Sunday, April 3, 2011


A few years ago, thirteen to be exact, I co-taught a year of school to 16 four and five year old pre-kindergarten energy capsules. I loved every second of it—the questions, the emotions, the joy, the innocence and intensity—it fed me in ways I am still discovering all these years later. I guess it comes as no surprise then, that the best compliment I have ever received came from a student that year, his inquisitive face forever emblazoned into my memory, forever smiling as he places a star onto my heart.

It was recess. We were on the playground. Most of the teachers were standing along the perimeter, looking on, while I, this time at least, decided to play with my kids. I can’t remember exactly what I was doing but I am sure it had nothing to do with keeping my clothes clean, my hair coiffed or my voice anywhere near mature. So when I was tapped on the leg by one of my kids, I am sure I expected him to say something else entirely. Maybe something about me playing a different character or moving to a different place where I didn’t take up so much space, or maybe even that it was time for me to leave so they could play alone. I never could have guessed that something entirely different was in store for me.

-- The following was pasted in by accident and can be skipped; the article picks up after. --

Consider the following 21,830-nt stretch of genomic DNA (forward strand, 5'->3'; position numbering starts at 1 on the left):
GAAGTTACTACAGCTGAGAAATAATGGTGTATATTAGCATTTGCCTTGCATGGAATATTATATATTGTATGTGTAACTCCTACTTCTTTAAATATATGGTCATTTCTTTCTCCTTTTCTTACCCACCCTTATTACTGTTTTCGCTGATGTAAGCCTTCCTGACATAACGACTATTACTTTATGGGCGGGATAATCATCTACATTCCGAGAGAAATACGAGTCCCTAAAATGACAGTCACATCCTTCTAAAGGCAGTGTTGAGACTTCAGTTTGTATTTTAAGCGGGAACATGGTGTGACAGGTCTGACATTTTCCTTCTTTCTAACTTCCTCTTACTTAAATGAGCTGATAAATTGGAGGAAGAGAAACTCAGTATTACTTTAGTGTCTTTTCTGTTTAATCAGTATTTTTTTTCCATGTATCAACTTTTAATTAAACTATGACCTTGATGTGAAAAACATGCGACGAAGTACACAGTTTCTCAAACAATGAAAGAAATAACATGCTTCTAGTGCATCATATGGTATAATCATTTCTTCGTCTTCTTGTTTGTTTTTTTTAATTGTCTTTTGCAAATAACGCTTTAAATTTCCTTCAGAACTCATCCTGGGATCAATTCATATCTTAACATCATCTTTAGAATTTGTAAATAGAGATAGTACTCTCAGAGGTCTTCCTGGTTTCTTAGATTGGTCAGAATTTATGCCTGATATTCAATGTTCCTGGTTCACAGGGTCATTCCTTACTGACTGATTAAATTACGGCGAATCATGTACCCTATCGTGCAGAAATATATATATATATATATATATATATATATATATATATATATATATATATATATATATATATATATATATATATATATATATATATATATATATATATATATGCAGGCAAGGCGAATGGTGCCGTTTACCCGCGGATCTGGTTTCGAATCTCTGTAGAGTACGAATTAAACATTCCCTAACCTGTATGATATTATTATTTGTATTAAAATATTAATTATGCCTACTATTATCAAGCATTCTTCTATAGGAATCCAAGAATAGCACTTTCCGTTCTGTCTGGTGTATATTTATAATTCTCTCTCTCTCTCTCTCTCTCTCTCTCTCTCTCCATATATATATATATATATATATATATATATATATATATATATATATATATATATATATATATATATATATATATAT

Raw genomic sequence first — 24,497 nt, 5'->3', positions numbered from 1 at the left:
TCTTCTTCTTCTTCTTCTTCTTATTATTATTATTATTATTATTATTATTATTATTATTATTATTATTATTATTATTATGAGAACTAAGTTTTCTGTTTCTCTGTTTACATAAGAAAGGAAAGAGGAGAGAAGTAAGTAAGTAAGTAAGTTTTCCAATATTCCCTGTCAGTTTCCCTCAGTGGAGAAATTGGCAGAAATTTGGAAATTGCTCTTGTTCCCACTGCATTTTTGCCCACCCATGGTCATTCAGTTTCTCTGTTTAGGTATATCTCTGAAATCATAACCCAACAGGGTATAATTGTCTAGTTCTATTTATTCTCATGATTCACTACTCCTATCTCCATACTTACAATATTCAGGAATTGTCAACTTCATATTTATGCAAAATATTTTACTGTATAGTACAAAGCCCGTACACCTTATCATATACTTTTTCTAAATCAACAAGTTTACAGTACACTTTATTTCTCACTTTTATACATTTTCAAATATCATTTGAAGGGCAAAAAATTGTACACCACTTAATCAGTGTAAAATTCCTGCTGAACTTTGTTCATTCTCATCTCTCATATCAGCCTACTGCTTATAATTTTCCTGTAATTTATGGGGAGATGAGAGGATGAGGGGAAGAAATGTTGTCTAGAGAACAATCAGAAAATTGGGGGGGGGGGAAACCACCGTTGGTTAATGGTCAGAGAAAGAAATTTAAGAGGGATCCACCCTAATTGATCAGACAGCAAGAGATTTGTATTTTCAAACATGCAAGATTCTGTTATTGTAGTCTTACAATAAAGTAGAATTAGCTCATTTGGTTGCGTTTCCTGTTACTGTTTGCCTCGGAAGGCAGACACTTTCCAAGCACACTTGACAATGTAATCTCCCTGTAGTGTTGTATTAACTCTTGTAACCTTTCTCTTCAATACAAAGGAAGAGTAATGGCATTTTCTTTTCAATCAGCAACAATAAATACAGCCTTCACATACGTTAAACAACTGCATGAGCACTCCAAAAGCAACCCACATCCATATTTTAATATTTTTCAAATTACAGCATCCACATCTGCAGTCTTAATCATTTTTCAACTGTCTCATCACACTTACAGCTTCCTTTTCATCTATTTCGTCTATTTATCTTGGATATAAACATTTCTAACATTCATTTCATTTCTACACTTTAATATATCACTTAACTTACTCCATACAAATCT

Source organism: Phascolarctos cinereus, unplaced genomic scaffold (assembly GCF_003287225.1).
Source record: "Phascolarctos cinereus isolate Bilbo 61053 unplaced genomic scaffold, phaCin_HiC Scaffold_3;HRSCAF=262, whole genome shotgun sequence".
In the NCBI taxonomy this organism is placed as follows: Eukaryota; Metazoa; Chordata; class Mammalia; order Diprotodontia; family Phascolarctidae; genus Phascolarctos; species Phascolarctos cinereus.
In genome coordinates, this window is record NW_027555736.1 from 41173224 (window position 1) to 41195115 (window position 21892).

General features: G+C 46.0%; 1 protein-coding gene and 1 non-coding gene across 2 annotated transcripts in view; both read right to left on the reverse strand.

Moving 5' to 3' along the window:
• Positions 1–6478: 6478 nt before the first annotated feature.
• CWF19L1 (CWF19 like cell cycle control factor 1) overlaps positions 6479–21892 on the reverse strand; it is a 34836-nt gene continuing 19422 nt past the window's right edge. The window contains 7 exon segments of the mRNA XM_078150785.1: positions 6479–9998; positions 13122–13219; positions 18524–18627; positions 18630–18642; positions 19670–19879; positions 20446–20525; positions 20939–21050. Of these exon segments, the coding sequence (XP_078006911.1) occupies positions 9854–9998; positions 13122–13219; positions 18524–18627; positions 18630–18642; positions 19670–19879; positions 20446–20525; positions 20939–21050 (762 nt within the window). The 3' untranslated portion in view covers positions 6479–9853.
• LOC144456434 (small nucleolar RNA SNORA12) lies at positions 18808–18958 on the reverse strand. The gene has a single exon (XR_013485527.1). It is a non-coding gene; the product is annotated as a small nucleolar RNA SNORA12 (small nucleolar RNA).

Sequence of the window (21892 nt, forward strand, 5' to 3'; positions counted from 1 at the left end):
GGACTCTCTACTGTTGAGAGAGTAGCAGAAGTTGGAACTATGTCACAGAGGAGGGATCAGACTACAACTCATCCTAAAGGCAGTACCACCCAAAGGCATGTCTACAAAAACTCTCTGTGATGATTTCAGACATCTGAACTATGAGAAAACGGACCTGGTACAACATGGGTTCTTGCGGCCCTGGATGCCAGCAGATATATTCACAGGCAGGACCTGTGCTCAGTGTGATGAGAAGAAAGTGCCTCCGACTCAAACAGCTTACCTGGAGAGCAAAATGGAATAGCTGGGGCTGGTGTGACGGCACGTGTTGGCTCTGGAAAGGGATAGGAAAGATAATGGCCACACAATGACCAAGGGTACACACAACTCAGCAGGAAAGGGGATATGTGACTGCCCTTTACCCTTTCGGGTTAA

“Miss Brynne,” he said with big brown eyes as dark as a chocolate cupcake, “I have a question.”

“Ok,” I said, encouraging him, “What is it?”

“Well, I was wondering….are you a kid or a grown up?”

And just like that the best compliment I have ever received, was born. (After I was finished controlling the hilarity practically bursting me wide open, that is.) This four year old’s question became the question that I still measure all my future success upon…am I being a kid or a grown up? And almost every time, only one answer finds it way into my ‘truly successful’ department. Anyone can be a grown up, but not everyone can prolong the joy, the innocence, the magic of childhood.


  1. I love the message of this post. It's so easy to lose the bright-eyed wonder of our childhood. I feel blessed that I have children who allow me to appreciate the world through their eyes. :)

  2. Yes, we don't stop playing because we grow old; we grow old beacuse we stop playing. (May I NEVER grow tool old to crawl around the floor with my grandchildren.)

  3. Nicely said! And so you wont, dear Susan!

  4. I need to tap into the lost THAT! I think fear keeps people (me) from behaving in such a way that may be immature. I long to "let go."

  5. If you long to 'let go' then you are closer to actually doing it than maybe you realize!!! Seeing a desired change is really the biggest step, dear Erika! Now all you have to do is...try it! Make it easy. LEAP!